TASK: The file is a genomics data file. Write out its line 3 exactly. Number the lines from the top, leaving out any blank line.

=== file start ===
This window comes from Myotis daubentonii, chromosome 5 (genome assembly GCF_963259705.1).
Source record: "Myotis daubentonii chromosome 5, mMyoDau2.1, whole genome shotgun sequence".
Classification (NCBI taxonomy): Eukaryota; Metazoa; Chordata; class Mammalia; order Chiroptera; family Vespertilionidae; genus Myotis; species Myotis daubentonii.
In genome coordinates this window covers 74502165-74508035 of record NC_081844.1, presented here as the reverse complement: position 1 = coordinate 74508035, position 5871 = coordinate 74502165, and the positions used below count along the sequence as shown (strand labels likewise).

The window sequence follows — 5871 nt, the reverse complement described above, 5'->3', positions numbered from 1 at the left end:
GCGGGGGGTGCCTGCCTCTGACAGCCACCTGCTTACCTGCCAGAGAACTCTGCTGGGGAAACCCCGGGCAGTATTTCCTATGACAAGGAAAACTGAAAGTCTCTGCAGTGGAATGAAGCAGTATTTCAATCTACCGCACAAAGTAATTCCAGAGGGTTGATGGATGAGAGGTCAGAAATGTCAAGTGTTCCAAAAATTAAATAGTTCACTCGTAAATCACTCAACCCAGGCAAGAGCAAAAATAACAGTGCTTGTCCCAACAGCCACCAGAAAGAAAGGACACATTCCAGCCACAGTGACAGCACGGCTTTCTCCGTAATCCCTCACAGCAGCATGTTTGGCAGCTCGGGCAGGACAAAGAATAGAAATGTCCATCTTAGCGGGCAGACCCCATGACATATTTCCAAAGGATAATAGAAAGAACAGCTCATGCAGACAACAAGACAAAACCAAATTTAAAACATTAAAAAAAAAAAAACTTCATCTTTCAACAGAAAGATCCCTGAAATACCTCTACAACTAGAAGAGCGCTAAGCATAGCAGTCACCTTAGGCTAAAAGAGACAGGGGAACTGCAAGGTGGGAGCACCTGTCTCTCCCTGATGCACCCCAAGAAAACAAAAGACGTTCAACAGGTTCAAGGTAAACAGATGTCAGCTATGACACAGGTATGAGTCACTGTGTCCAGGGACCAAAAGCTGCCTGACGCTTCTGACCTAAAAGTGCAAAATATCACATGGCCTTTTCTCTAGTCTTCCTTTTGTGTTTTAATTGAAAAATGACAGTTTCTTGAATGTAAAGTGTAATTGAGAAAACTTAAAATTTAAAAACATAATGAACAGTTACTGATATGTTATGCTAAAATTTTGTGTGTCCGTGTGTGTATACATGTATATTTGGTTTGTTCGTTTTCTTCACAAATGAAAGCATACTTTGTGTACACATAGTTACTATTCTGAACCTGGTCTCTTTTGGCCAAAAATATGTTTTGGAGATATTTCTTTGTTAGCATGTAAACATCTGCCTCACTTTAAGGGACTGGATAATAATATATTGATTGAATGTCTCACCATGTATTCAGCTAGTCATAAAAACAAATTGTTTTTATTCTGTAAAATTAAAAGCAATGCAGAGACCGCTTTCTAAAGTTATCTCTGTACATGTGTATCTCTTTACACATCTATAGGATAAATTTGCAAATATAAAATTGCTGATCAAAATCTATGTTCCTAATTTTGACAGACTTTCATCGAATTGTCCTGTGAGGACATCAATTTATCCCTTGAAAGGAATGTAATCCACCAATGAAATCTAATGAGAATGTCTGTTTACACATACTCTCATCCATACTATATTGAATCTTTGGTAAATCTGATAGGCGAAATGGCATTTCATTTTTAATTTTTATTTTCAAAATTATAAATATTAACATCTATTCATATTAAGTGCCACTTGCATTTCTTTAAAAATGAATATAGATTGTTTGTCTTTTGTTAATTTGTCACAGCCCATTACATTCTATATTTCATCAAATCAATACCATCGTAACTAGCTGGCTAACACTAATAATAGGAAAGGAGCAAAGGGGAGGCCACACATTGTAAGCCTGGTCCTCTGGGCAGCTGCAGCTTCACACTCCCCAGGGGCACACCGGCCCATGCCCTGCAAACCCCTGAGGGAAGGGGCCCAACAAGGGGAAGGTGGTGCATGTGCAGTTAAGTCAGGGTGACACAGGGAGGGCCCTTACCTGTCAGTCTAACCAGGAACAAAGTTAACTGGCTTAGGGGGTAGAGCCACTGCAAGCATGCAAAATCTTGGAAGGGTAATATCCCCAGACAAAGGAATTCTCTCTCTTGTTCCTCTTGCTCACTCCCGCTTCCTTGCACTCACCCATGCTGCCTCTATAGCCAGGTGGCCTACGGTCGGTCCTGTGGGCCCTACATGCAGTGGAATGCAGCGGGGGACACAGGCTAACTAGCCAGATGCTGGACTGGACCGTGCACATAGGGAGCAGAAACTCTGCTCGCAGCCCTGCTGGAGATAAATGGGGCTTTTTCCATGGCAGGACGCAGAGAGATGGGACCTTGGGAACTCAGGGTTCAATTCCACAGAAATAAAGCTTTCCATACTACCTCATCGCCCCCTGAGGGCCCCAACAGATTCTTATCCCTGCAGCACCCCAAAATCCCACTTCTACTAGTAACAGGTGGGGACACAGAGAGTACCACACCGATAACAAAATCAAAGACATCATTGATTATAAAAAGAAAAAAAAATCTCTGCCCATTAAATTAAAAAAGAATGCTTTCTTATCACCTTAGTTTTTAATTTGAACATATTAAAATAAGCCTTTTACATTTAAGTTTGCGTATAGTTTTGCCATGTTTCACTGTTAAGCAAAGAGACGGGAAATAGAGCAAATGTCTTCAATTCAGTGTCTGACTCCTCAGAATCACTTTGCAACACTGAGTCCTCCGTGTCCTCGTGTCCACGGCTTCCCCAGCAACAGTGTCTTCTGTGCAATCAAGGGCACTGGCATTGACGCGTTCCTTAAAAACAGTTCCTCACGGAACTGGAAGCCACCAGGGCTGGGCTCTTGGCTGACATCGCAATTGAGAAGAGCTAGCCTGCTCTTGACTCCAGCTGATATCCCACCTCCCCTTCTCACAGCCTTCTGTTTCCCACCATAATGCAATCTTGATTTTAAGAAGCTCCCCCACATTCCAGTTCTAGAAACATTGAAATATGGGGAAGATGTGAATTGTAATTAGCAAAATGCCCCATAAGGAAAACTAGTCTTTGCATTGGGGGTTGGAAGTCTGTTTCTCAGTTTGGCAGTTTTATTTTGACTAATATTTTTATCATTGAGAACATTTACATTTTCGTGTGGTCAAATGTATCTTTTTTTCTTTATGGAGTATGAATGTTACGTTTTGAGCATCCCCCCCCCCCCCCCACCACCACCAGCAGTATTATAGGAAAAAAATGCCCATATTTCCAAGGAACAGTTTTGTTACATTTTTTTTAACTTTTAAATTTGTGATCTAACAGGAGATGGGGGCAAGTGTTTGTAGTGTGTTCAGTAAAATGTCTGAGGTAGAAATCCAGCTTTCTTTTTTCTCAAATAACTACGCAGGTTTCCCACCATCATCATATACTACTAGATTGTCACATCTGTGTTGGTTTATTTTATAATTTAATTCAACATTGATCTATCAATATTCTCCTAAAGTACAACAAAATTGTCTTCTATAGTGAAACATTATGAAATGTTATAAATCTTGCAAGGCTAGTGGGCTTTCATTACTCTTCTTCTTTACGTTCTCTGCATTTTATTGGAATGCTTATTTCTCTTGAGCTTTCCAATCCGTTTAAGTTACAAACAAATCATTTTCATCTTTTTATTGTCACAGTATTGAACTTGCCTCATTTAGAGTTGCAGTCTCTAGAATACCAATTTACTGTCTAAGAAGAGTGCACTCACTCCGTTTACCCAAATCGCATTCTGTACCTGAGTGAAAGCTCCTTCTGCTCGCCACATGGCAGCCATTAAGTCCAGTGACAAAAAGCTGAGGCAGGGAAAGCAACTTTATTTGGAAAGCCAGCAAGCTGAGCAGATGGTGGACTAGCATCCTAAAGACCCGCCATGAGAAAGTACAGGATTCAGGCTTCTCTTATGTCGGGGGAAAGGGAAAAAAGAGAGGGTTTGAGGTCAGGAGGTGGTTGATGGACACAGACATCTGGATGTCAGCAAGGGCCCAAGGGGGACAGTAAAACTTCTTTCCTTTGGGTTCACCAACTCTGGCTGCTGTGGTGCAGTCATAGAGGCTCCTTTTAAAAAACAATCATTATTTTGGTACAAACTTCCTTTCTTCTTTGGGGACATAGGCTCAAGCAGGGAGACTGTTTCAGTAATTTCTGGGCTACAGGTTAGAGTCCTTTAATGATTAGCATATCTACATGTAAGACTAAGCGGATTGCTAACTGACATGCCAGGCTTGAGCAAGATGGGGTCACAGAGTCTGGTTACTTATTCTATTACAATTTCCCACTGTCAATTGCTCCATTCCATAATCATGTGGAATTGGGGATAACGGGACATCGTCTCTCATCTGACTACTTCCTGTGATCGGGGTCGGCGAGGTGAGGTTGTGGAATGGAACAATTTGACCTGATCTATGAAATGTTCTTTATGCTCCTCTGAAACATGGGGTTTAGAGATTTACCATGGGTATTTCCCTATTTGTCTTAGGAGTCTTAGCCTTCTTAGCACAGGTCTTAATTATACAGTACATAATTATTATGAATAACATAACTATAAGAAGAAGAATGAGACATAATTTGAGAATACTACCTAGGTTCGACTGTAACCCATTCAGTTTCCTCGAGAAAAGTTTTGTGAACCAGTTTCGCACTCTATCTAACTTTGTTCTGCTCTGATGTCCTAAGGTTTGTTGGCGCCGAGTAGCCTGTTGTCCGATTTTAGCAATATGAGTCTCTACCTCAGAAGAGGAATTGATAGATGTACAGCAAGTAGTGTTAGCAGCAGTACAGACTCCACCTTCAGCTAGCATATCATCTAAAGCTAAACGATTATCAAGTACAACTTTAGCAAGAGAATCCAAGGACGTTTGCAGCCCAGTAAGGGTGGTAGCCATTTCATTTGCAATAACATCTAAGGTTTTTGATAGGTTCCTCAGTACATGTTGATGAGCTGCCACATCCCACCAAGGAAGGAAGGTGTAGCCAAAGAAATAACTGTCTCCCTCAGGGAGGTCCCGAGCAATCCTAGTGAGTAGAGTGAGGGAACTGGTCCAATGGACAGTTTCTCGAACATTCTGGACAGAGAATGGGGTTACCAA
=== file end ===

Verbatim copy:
Classification (NCBI taxonomy): Eukaryota; Metazoa; Chordata; class Mammalia; order Chiroptera; family Vespertilionidae; genus Myotis; species Myotis daubentonii.